As a sector, we’ve become adept at pivoting and triaging based on need. The pandemic has accelerated the awareness of the need for greater transition support and our member universities have been enhancing and extending their inductions for students and liaising with schools and colleges to assess their students’ needs.
In preparation for another disrupted year of assessment, some universities pre-empted the extended equal consideration deadline by releasing their revised admissions statements and policies on flexible admissions and extended deadlines of applications.
At HELOA, we responded to the recent consultation seeking clarity in communications, consistency and fairness from government and Ofqual in their alternative plans for students grades this summer.
Peer to peer information is keenly sought after by students, searching for the authentic voice of those living their student life – whatever that looks and feels like right now. Our members are working with their students to generate student-created asynchronous content, from pre-arrival modules for incoming students, to live Q&As and blog content. There will be a continuation of targeted mentoring and tutoring support towards incoming students too from a range of institutions and UniConnect hubs, building on responsive initiatives last cycle.
In response to the adverse impact of the pandemic on household income for some, and on part-time jobs, which are a fundamental source of income to subsidise university life for many students, our members are also telling us they are making additional bursaries and funds available to those most in need.
Transition, peer support and the review of admissions policies are all focuses in annual planning for universities. Building on existing practice and sharing new ways of supporting students in the sector, through blended transition, pre-entry guidance and outreach have benefits that will outlast the pandemic. As we wait on further guidance, we hope to provide the face-to-face support that students desperately need.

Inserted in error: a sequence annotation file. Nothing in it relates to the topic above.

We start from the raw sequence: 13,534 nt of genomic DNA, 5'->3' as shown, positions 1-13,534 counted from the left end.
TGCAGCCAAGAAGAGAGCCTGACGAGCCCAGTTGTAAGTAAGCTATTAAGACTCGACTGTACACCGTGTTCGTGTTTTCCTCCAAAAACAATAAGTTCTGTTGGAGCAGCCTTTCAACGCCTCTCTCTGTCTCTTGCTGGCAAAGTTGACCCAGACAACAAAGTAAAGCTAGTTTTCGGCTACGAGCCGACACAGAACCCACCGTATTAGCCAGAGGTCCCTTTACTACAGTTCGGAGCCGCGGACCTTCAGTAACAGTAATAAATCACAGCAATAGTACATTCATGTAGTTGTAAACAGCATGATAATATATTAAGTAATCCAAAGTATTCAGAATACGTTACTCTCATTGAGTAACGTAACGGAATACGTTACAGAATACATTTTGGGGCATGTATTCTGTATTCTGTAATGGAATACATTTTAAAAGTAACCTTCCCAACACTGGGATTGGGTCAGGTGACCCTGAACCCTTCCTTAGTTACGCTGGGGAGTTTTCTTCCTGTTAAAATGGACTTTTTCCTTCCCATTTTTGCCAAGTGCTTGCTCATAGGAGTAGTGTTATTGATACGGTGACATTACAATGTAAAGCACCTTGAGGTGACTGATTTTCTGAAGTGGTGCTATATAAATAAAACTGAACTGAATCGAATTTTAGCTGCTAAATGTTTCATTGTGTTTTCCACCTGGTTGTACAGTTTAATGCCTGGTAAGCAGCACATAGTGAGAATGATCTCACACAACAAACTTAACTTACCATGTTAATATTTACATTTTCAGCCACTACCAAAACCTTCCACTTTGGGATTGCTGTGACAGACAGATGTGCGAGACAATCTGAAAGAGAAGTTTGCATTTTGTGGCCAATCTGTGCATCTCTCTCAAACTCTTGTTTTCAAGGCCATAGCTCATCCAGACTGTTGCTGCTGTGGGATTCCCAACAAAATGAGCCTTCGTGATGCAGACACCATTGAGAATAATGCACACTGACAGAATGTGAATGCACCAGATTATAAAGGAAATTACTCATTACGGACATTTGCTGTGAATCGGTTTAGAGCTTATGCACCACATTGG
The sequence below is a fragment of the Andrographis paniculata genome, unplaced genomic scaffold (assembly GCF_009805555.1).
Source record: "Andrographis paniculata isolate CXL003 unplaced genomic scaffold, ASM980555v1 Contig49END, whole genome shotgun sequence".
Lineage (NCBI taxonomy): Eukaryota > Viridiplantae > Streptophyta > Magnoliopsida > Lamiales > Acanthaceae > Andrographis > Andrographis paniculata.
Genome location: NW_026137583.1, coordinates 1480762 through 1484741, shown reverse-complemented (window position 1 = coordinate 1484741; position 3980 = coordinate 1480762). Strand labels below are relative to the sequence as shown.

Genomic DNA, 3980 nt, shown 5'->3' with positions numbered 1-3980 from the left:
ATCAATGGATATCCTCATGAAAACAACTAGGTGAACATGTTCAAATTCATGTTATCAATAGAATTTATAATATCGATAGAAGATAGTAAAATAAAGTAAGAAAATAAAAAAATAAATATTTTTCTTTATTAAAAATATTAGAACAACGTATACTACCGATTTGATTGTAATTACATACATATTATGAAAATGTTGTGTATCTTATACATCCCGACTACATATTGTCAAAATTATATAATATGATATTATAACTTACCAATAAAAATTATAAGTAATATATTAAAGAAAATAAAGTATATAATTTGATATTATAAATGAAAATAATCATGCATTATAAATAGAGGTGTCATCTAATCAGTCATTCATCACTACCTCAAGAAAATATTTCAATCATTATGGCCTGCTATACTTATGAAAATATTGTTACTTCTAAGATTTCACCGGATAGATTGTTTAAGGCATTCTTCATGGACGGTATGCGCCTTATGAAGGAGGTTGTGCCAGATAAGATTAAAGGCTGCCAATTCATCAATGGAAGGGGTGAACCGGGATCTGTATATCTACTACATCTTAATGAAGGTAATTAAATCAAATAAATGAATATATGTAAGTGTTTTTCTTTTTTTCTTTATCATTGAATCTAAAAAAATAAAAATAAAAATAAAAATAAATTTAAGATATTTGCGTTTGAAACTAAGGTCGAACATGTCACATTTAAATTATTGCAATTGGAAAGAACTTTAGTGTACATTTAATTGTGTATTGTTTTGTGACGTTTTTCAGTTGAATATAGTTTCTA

To find out more about HELOA and continue the conversation about supporting incoming students’ transition this year tweet @HELOA_UK or have a conversation with one of HELOA’s UK committee.
6 responses to “Supporting Generation Covid into higher education”
This is a very interesting and well positioned article but I must say I find the initial comparison in rather bad taste.
I almost stopped reading due to the initial comparison of this year’s school leavers with World War 1’s Lost Generation. An insightful article beyond that, but a shockingly inappropriate comment.
How on earth can you compare this to World War 1?!
In point of fact, the heaviest proportionate losses during WW1 were borne by the officer ranks, which recruited from the elite social classes. Since the war effort required industrial support, a large share of the working class actually remained at home to maintain factory output. Spanish influenza, which followed the war, in contrast did affect University age groups disproportionately heavily although not as badly as 25 to 34 year olds. Since the age structure of the population has changed enormously in the century since 1918, drawing comparisons with the 2020-21 pandemic is not straightforward.
Thanks for the feedback, the reference has been removed, as we see why it’s caused an issue. The intention was to challenge the label being used in media, rather than encourage it. We want to focus the conversation on how we can support incoming students.
Please don’t call them “Generation Covid”!